Fay, M and Skipper, Y (2022) “I was able to ask for help when I became stressed rather than sitting alone and struggling”: psychology and law students’ views of the impact of identity and community on mental wellbeing. The Law Teacher, 56 (1). pp. 20-36. ISSN 0306-9400

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People derive a sense of self from membership in social groups. Universities are an ecosystem of different communities and represent a significant opportunity to explore how group memberships can impact mental wellbeing. A key university group is students’ school of study, membership of which enables individuals to develop an academic identity. We argue that a strong sense of belonging and thus academic identity, within the school community can lead to positive mental wellbeing. We focus on sense of belonging within academic schools because the positive impact of group membership is likely to exist to a greater degree in an academic school than in other university communities. We conducted online focus groups with 21 undergraduate students studying either law or psychology at a research intensive university. Our aim was to explore their academic identity and sense of belonging within their academic school of study, and how these variables impacted their mental wellbeing. Our thematic analysis indicates that students with strong identities, who feel a sense of belonging in their school community – particularly where the basis of that community is peer-to-peer engagement – display greater help-seeking behaviours in times of difficulty. If peers are viewed negatively, students are less forthcoming when in need of support. Our results have important implications for Schools who can promote peer support as a way of improving student mental wellbeing.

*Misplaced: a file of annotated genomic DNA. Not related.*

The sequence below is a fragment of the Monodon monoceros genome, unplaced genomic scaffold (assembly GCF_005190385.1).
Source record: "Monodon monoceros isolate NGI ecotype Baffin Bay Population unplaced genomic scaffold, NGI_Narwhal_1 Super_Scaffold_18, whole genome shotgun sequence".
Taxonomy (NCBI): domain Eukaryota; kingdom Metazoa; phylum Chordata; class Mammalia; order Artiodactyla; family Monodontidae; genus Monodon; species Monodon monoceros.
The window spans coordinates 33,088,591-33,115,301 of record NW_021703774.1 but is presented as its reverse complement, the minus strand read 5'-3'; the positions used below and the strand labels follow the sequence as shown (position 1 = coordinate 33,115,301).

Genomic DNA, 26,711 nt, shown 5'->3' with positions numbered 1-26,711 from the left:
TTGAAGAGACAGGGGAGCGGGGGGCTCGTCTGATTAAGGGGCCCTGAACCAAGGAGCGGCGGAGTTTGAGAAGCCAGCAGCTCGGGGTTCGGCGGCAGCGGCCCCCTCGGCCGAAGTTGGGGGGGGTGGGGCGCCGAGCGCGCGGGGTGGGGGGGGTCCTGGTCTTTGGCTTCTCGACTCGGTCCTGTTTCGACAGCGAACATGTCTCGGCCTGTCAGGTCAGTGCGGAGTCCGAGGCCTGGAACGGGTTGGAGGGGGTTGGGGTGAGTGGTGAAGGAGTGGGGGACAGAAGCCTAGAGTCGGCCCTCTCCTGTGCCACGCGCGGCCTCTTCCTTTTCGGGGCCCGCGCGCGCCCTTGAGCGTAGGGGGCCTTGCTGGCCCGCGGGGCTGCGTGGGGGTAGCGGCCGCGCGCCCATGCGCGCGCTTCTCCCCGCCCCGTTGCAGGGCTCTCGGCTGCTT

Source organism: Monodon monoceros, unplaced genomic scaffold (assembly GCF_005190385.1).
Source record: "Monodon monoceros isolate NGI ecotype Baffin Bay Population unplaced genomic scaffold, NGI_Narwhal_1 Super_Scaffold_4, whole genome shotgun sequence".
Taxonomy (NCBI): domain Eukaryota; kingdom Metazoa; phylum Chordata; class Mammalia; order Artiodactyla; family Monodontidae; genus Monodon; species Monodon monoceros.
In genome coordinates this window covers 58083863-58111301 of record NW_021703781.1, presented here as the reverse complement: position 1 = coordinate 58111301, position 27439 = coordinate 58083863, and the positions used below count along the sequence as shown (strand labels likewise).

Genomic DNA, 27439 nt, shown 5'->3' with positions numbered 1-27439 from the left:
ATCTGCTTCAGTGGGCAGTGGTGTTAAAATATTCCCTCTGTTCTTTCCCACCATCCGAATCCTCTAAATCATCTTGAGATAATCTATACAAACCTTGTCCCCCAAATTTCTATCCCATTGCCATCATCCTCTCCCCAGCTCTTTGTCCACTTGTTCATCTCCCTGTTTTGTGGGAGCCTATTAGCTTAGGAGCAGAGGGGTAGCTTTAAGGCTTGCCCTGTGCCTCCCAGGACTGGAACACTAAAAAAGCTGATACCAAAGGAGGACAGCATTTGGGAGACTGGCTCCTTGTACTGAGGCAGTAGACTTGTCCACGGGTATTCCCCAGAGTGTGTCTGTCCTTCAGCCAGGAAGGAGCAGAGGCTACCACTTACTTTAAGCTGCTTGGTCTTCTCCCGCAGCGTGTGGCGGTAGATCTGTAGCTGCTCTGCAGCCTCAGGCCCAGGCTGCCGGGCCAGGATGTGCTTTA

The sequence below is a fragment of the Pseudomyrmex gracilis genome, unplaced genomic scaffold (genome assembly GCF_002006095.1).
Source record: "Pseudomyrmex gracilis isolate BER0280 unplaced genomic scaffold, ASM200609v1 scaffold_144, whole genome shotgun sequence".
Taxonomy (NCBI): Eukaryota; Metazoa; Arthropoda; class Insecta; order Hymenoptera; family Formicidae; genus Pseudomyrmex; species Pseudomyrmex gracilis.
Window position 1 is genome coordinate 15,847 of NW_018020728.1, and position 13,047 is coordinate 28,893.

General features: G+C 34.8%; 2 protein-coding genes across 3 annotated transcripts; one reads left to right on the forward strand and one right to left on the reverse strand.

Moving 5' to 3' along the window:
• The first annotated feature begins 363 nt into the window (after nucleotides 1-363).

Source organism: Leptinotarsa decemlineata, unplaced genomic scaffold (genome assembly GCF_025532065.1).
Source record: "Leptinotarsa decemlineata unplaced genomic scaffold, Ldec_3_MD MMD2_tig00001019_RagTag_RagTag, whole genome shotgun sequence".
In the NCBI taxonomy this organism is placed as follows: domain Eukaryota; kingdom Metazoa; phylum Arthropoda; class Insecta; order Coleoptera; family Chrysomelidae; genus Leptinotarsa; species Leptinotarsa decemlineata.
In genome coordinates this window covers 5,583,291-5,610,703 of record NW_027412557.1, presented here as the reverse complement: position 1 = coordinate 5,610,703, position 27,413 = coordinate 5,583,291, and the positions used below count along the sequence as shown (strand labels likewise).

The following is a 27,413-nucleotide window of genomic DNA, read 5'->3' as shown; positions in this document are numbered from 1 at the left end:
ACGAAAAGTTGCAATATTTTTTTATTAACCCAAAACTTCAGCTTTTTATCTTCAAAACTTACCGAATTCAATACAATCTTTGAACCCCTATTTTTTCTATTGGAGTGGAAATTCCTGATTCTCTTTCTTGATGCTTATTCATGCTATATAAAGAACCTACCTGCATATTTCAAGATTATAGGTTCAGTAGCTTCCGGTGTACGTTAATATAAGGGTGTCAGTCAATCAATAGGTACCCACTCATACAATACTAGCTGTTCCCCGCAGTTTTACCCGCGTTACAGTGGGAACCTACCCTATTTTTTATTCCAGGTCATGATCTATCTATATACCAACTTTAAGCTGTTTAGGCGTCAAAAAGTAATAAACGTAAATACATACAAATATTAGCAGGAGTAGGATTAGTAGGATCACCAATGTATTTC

Item Type: Article
Additional Information: The final version of this accepted manuscript and all relevant information related to it, including copyrights, can be found on the publisher website.
Uncontrolled Keywords: Mental health; wellbeing; community; identity; higher education
Subjects: B Philosophy. Psychology. Religion > BF Psychology
K Law > K Law (General)
Divisions: Faculty of Humanities and Social Sciences > School of Law
Depositing User: Symplectic
Date Deposited: 09 Feb 2022 11:55
Last Modified: 21 Apr 2022 09:37
URI: https://eprints.keele.ac.uk/id/eprint/10592

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